Modoc: The True Story of the Greatest Elephant That Ever LivedPaperback
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- Publisher: HarperPerennial
- Format: Paperback | 352 pages
- Dimensions: 135mm x 201mm x 25mm | 227g
- Publication date: 1 October 1998
- Publication City/Country: New York
- ISBN 10: 0060929510
- ISBN 13: 9780060929510
- Illustrations note: b&w photographs
- Sales rank: 14,921
Spanning seven decades and three continents, Modoc is one of the most amazing true animal stories ever told. Raised together in a small German circus town, a boy and an elephant formed a bond that would last their entire lives, and would be tested time and again; through a near-fatal shipwreck in the Indian Ocean, an apprenticeship with the legendary Mahout elephant trainers in the Indian teak forests, and their eventual rise to circus stardom in 1940s New York City. Modoc is a captivating true story of loyalty, friendship, and high adventure, to be treasured by animal lovers everywhere.
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Ralph Helfer is a well-known Hollywood animal trainer who was one of the first to use affection and kindness to train wild animals. He is the author of The Beauty of the Beasts, and he lives in Los Angeles and Kenya, where he leads safari tours.
"Once I started this incomparable story, I couldn't put it down, and I cannot get it out of my mind--nor will I ever. The message of what can be accomplished by training through affection and joy will thrill all animal lovers."-- Betty White"Once in a while, a book comes along to prove that wonderful friendships can occur between the animal kingdom and mankind. Ralph Helfer has done it with Modoc."-- "San Antonio Express-News""Heartwarming, captivating...a beautifully true story that will make you think twice about the incredible and very real feelings of elephants, and probably the greatest love story ever told."-- "African Sun-Times""A captivating tale."-- "Publishers Weekly"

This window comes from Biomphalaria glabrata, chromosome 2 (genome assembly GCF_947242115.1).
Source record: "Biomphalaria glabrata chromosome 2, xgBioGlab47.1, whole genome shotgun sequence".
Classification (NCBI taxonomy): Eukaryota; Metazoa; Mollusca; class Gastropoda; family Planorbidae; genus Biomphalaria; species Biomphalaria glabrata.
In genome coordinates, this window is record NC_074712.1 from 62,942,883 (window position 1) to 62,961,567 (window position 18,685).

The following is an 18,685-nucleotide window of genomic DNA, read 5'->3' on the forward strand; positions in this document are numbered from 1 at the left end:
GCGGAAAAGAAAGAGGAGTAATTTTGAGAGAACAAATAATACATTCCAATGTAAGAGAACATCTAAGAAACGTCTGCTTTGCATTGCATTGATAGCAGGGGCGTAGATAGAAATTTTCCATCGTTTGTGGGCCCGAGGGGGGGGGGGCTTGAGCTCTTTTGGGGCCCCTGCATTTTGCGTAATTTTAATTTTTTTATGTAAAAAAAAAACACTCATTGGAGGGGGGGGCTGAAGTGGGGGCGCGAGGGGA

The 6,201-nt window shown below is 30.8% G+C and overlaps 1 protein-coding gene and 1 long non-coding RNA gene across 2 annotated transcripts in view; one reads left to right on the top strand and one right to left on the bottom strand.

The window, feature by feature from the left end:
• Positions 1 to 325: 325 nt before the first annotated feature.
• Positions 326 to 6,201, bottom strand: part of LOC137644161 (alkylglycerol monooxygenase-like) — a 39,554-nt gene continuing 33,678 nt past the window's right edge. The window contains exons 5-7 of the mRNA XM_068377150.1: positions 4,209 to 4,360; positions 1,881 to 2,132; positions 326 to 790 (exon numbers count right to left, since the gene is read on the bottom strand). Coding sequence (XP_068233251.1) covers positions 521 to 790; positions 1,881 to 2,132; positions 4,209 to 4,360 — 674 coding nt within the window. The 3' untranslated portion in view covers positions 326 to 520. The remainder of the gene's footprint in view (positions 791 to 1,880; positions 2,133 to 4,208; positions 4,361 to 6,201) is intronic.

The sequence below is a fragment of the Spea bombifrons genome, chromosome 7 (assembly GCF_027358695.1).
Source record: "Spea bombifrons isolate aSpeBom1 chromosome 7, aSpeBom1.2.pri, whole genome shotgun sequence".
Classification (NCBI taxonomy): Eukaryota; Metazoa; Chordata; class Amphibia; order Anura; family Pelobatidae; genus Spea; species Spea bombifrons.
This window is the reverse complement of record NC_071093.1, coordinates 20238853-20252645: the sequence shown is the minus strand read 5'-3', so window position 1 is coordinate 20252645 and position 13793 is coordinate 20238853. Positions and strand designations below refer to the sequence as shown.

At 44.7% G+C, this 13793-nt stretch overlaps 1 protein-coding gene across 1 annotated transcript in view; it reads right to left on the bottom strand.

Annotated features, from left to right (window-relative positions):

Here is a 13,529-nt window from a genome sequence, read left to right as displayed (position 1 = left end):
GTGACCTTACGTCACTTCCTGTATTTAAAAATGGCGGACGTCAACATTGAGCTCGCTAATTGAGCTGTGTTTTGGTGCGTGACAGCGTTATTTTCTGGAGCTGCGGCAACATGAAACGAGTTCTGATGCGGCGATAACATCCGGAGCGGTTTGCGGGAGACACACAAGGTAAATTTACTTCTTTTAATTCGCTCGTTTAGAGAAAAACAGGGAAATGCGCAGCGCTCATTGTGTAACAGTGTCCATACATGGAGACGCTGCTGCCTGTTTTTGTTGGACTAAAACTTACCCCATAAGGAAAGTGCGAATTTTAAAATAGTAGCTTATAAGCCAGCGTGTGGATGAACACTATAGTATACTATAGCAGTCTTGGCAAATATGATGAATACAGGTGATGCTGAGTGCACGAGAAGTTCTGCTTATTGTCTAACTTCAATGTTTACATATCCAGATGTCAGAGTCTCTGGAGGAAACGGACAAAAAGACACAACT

The simply astonishing, exhilarating story - complete with high adventure, betrayal, and resurrection - of Modoc, elephant extraordinaire, told by Heifer (The Beauty of the Beasts, 1990). They were born on the same day, a hundred years back, in a Black Forest village: Bram Gunterstein, son of a circus animal trainer, and Modoc, an Indian elephant headed for big-top life with the Wunderzircus, a provincial troupe. Their love for each other develops early, when Bram is just a toddler and Modoc a youthful one-ton package, and Bram's father on his deathbed councils Brain to watch after Modoc. That he does, and the tribulations and pleasures they share defy the imagination: The circus is sold out from under Bram to the sinister Mr. North; Bram stows away on the vessel transporting Modoc, leaving behind the girl of his dreams; discovered, Bram wins over the captain, but the ship sinks during a hurricane; Modoc and Bram float to the shores of India, where Bram learns further tools of the trade at the maharaja's elephantarium; there he lives in a teak-built compound, tends to Modoc, and is honored to have an audience with the sacred white elephant; he woos and wins a woman from the village but is warned that North is on his trail. He strikes out with Modoc to the teak plantations of Burma, is captured by rebels, loses his wife, confronts North, journeys to the US and fashions a spectacular show for Modoc, wins back his earlier love, only to have the elephant sold out from under him again. Heifer (an animal trainer by trade) happens across Modoc and buys him in the 1970s, then Bram appears yet again. The story is told with a heart-tugging warmth that, granted, at times slips into Disney mode, but that feels credible: There is, amazingly enough, a truthful tang to the picaresque proceedings. One glorious pachyderm and one cracking story. (Kirkus Reviews)